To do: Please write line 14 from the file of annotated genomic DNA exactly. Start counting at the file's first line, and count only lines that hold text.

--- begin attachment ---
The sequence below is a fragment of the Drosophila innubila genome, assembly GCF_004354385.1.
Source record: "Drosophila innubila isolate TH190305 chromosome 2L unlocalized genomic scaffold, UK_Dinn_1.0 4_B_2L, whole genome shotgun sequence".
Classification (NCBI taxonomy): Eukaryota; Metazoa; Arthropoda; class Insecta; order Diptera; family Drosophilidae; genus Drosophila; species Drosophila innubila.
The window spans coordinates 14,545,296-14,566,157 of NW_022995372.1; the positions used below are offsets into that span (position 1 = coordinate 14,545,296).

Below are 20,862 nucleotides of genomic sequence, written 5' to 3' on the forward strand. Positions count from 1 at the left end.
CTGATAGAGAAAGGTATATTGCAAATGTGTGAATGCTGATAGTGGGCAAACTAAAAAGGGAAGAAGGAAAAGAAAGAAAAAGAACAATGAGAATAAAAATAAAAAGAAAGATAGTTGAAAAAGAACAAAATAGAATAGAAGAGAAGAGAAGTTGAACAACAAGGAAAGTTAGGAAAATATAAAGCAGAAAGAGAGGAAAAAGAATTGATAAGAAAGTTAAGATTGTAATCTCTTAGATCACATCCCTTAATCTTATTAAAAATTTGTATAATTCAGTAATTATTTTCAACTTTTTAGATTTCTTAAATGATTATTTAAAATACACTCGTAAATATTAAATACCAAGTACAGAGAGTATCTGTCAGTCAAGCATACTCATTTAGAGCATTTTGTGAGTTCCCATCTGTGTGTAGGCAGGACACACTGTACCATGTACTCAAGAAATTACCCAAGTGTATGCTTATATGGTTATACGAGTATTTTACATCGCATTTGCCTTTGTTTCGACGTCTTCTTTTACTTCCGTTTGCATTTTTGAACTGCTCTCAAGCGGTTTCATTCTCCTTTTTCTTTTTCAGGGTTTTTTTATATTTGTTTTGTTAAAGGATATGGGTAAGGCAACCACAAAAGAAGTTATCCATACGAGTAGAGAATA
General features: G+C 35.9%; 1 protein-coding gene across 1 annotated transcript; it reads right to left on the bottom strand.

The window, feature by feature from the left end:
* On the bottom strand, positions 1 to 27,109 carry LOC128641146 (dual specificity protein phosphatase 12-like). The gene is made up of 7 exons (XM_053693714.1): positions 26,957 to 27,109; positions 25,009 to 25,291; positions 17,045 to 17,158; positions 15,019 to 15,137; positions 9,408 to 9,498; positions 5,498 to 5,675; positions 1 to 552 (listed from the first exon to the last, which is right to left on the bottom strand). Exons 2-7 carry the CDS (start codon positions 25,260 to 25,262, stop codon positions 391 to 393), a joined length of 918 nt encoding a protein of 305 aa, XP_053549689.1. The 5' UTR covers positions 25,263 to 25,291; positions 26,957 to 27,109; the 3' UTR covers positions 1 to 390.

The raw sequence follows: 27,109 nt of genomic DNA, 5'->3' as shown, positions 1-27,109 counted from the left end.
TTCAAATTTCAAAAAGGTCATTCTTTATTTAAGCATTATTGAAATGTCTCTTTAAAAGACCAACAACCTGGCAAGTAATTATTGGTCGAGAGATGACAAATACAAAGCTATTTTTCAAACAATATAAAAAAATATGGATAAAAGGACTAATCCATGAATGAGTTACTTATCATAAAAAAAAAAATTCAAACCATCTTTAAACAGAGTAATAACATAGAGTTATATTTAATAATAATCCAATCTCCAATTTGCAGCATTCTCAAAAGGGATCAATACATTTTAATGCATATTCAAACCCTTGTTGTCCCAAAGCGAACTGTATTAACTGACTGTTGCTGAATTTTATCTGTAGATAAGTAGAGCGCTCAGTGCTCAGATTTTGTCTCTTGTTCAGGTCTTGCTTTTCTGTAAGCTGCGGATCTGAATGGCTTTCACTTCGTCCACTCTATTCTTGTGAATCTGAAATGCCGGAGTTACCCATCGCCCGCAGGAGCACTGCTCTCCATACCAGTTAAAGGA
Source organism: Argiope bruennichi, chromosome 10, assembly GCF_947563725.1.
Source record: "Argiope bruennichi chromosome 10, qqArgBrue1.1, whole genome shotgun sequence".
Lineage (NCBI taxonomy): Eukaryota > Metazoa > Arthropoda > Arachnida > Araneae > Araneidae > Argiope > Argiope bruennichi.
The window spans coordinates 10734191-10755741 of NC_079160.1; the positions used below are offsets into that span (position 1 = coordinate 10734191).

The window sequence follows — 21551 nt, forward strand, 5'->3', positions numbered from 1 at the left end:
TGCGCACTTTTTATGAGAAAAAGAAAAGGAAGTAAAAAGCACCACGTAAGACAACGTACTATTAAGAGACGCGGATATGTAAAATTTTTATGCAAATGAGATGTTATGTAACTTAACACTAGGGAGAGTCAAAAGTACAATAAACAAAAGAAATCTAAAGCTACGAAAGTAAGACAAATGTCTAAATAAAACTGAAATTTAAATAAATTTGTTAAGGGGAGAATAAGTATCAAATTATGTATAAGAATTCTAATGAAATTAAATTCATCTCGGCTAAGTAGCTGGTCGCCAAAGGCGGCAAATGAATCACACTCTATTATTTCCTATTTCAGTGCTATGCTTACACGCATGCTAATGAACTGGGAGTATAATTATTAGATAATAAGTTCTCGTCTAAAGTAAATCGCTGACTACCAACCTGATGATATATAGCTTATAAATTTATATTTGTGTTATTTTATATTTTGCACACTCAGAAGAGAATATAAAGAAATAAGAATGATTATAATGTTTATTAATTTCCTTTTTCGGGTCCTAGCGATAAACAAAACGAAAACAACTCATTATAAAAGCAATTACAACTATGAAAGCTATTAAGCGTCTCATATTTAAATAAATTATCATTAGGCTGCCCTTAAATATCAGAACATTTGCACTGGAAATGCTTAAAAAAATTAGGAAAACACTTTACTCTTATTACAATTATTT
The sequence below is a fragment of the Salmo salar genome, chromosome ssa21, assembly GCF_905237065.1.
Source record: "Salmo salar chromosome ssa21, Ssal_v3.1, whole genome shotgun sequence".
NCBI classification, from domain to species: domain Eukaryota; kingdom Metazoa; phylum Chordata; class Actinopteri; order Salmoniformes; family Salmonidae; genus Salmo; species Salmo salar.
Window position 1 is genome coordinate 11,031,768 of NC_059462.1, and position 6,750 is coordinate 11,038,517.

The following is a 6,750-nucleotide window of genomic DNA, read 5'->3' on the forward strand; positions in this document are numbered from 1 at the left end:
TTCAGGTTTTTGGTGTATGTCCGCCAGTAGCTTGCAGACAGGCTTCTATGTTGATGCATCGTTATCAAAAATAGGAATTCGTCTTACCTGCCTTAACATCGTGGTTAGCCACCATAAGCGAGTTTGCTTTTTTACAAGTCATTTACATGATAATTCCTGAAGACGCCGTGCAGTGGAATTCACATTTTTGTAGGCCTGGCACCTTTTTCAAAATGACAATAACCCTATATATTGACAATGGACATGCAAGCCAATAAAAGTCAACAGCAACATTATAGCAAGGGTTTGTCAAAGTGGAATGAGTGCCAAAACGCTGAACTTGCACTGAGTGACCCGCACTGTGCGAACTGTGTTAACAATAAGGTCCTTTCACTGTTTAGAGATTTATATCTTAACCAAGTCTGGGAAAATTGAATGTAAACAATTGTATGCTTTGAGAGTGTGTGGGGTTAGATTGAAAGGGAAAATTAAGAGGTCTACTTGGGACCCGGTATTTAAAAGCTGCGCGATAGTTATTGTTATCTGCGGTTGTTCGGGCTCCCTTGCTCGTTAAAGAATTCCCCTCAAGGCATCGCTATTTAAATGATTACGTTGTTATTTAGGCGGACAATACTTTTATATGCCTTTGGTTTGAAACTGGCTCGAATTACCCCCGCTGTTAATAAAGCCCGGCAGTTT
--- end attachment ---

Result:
Lineage (NCBI taxonomy): Eukaryota > Metazoa > Arthropoda > Arachnida > Araneae > Araneidae > Argiope > Argiope bruennichi.